The king of the house with the girls-in-waiting. Happy Father’s Day, Jake!  We love you so much.

June 19, 2011

The Kite Runners

While their Dad was out running 10k somewhere in Timberland, us girls went kite flying at an open field near our village. It was actually an event sponsored by Mead Johnson and for only P300 per participant, you get a kite kit and you also give a donation to kids with disabilities.

The girls colored their kites and wrote Father’s Day love messages on them.

Finally, in the field, my nasal voice, which was brought about by my clogged nose, got worse from all the cheering I did to my girls.

The girls managed to make the kite fly high but it would also nose dive quickly. Then they’d run again, make the kite fly a bit before it would crash to the ground.

I wanted to tell them to unfurl the string some more to make it longer, let loose, or tug when necessary. But that sort of cancels the very idea behind kite flying, doesn’t it? So I just cheered on and enjoyed the sight of the girls as they discover the joy of tugging and pulling, of invariably controlling and letting go and of succeeding and failing as well. And finally, of trying and trying again. 

June 17, 2011

Rainy Day Fash

Rainy days mean turtlenecks and leather jackets and ponchos and bonnets and cardigans and other stuff that we buried for so long in our closets.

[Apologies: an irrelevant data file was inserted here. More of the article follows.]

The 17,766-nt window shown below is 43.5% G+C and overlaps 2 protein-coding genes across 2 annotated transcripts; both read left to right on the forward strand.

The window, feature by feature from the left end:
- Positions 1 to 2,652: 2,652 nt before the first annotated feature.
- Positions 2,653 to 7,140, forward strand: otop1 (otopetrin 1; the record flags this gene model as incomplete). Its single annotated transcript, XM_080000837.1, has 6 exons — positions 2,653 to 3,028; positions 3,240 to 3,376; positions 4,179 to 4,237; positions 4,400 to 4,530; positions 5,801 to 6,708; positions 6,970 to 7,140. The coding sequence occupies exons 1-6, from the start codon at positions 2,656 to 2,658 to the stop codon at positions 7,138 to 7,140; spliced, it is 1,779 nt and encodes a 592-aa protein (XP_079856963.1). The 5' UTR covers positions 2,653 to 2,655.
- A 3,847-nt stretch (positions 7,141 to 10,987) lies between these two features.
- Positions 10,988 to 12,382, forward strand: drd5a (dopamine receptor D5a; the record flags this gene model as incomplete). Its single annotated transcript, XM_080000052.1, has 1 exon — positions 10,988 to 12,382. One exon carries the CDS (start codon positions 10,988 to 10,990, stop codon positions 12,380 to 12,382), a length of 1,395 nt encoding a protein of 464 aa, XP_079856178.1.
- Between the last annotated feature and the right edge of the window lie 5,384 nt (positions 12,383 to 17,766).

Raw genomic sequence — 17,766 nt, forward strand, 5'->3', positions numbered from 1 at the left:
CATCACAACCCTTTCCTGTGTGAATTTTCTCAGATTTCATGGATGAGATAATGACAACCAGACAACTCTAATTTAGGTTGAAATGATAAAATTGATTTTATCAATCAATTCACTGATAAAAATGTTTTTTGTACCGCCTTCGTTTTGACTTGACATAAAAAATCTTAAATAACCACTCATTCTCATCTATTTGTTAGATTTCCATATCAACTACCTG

Rainy day fashion calls for a break in a meeting about numbers, cost estimates, revenues, forecasts and all things that give us 17.65% to pause for some shots for Fancy Pants, Look Book, Twitter and Facebook.

Just bloggin' about last week's fashion pick in an effort to attract cold weather again. This week has been quite hot. And I don't like hot weather if I'm not in the beach.

June 13, 2011

Her Name Is Liberty

She is my mom and she just celebrated her 81st birthday last June 9. She is the second child in a family of seven and the oldest girl. She lost her mom before she turned 10 and her Dad, my grandfather, took a second wife who just doted on her daughter and did not care much for the seven kids she inherited from her husband.

So at a tender age of 9, she would mother her siblings, cook for them, clean their huge narra house, carry heavy stuff. She spent her “childhood” in Mindoro and in the province, kids would walk 4 kilometers just to go to school. She would walk 4 kilometers again to go back home, where chores, that now include working for the stepmom and her daughter, the 8th sib, await her.

When she turned 12, Japan invaded the Philippines. Although nothing horrible happened to our family, she experienced how it was to hide and be terrified at a young age.

At 23, she married my father and gave birth to 8 children. One of my brothers, Kuya Nick, died of leukemia at the age of 5. When my Dad was in his 50’s, he became sickly because of a bout with cirrhosis and was in and out of the hospital (and in and out of coma) for three years before he died at 58. In the wake, all of us looked so frail and vulnerable as a result of this devastation but my Mom remained strong and almost stoic, as if tired and resigned from all the tragedies that befell her.